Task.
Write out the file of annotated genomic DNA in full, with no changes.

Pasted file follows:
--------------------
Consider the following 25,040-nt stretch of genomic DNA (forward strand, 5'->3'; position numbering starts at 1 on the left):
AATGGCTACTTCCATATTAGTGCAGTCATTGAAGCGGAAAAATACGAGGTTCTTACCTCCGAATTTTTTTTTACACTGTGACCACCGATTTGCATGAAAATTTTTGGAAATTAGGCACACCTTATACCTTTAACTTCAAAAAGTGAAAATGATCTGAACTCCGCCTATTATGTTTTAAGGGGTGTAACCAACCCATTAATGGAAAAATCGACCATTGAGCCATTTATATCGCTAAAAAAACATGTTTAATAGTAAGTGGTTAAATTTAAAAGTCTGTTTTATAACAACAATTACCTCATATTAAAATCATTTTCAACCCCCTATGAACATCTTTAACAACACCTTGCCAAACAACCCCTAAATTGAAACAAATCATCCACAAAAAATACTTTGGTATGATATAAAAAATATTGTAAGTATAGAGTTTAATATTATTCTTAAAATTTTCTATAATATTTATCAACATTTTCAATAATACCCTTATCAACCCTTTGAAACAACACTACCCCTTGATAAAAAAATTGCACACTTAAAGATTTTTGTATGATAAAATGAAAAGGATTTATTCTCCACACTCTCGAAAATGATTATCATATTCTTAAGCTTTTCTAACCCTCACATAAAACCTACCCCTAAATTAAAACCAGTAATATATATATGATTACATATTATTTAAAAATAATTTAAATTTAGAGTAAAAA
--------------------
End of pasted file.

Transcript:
Consider the following 25,040-nt stretch of genomic DNA (forward strand, 5'->3'; position numbering starts at 1 on the left):
AATGGCTACTTCCATATTAGTGCAGTCATTGAAGCGGAAAAATACGAGGTTCTTACCTCCGAATTTTTTTTTACACTGTGACCACCGATTTGCATGAAAATTTTTGGAAATTAGGCACACCTTATACCTTTAACTTCAAAAAGTGAAAATGATCTGAACTCCGCCTATTATGTTTTAAGGGGTGTAACCAACCCATTAATGGAAAAATCGACCATTGAGCCATTTATATCGCTAAAAAAACATGTTTAATAGTAAGTGGTTAAATTTAAAAGTCTGTTTTATAACAACAATTACCTCATATTAAAATCATTTTCAACCCCCTATGAACATCTTTAACAACACCTTGCCAAACAACCCCTAAATTGAAACAAATCATCCACAAAAAATACTTTGGTATGATATAAAAAATATTGTAAGTATAGAGTTTAATATTATTCTTAAAATTTTCTATAATATTTATCAACATTTTCAATAATACCCTTATCAACCCTTTGAAACAACACTACCCCTTGATAAAAAAATTGCACACTTAAAGATTTTTGTATGATAAAATGAAAAGGATTTATTCTCCACACTCTCGAAAATGATTATCATATTCTTAAGCTTTTCTAACCCTCACATAAAACCTACCCCTAAATTAAAACCAGTAATATATATATGATTACATATTATTTAAAAATAATTTAAATTTAGAGTAAAAA